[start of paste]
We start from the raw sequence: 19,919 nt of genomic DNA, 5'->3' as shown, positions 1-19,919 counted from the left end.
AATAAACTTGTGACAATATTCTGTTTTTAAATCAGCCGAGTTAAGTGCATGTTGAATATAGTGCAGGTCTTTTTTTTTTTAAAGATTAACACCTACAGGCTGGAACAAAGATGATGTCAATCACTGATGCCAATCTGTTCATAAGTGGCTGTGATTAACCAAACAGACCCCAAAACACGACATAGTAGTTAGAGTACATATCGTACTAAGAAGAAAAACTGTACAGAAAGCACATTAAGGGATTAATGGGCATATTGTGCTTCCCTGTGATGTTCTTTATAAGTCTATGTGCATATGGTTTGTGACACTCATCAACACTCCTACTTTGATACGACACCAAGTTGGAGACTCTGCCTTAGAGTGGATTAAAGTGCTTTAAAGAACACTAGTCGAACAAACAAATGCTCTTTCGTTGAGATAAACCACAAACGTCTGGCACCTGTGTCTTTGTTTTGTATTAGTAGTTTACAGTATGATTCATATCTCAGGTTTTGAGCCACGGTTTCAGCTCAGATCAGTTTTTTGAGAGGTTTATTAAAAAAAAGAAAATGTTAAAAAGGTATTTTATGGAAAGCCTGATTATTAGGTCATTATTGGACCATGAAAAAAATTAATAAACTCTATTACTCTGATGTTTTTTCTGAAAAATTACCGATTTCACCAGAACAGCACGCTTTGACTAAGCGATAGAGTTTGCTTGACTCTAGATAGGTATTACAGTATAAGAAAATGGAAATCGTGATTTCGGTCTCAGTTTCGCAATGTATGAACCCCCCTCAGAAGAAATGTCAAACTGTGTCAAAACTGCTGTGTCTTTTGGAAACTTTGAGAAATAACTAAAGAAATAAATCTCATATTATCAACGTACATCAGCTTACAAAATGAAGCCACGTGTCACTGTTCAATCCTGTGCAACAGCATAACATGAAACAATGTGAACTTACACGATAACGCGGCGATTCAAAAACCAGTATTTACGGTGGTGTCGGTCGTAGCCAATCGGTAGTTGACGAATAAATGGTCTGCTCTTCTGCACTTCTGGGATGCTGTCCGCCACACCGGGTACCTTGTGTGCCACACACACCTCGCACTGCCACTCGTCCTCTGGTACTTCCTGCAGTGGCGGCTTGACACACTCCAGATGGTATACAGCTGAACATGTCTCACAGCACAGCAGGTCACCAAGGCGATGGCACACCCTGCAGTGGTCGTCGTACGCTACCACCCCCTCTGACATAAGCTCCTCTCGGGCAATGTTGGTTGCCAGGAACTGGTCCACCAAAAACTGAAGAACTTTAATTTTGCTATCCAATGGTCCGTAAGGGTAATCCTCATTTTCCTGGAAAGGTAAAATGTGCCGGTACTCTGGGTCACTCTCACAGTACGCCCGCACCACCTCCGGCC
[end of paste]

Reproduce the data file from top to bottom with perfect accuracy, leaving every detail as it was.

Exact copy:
We start from the raw sequence: 19,919 nt of genomic DNA, 5'->3' as shown, positions 1-19,919 counted from the left end.
AATAAACTTGTGACAATATTCTGTTTTTAAATCAGCCGAGTTAAGTGCATGTTGAATATAGTGCAGGTCTTTTTTTTTTTAAAGATTAACACCTACAGGCTGGAACAAAGATGATGTCAATCACTGATGCCAATCTGTTCATAAGTGGCTGTGATTAACCAAACAGACCCCAAAACACGACATAGTAGTTAGAGTACATATCGTACTAAGAAGAAAAACTGTACAGAAAGCACATTAAGGGATTAATGGGCATATTGTGCTTCCCTGTGATGTTCTTTATAAGTCTATGTGCATATGGTTTGTGACACTCATCAACACTCCTACTTTGATACGACACCAAGTTGGAGACTCTGCCTTAGAGTGGATTAAAGTGCTTTAAAGAACACTAGTCGAACAAACAAATGCTCTTTCGTTGAGATAAACCACAAACGTCTGGCACCTGTGTCTTTGTTTTGTATTAGTAGTTTACAGTATGATTCATATCTCAGGTTTTGAGCCACGGTTTCAGCTCAGATCAGTTTTTTGAGAGGTTTATTAAAAAAAAGAAAATGTTAAAAAGGTATTTTATGGAAAGCCTGATTATTAGGTCATTATTGGACCATGAAAAAAATTAATAAACTCTATTACTCTGATGTTTTTTCTGAAAAATTACCGATTTCACCAGAACAGCACGCTTTGACTAAGCGATAGAGTTTGCTTGACTCTAGATAGGTATTACAGTATAAGAAAATGGAAATCGTGATTTCGGTCTCAGTTTCGCAATGTATGAACCCCCCTCAGAAGAAATGTCAAACTGTGTCAAAACTGCTGTGTCTTTTGGAAACTTTGAGAAATAACTAAAGAAATAAATCTCATATTATCAACGTACATCAGCTTACAAAATGAAGCCACGTGTCACTGTTCAATCCTGTGCAACAGCATAACATGAAACAATGTGAACTTACACGATAACGCGGCGATTCAAAAACCAGTATTTACGGTGGTGTCGGTCGTAGCCAATCGGTAGTTGACGAATAAATGGTCTGCTCTTCTGCACTTCTGGGATGCTGTCCGCCACACCGGGTACCTTGTGTGCCACACACACCTCGCACTGCCACTCGTCCTCTGGTACTTCCTGCAGTGGCGGCTTGACACACTCCAGATGGTATACAGCTGAACATGTCTCACAGCACAGCAGGTCACCAAGGCGATGGCACACCCTGCAGTGGTCGTCGTACGCTACCACCCCCTCTGACATAAGCTCCTCTCGGGCAATGTTGGTTGCCAGGAACTGGTCCACCAAAAACTGAAGAACTTTAATTTTGCTATCCAATGGTCCGTAAGGGTAATCCTCATTTTCCTGGAAAGGTAAAATGTGCCGGTACTCTGGGTCACTCTCACAGTACGCCCGCACCACCTCCGGCC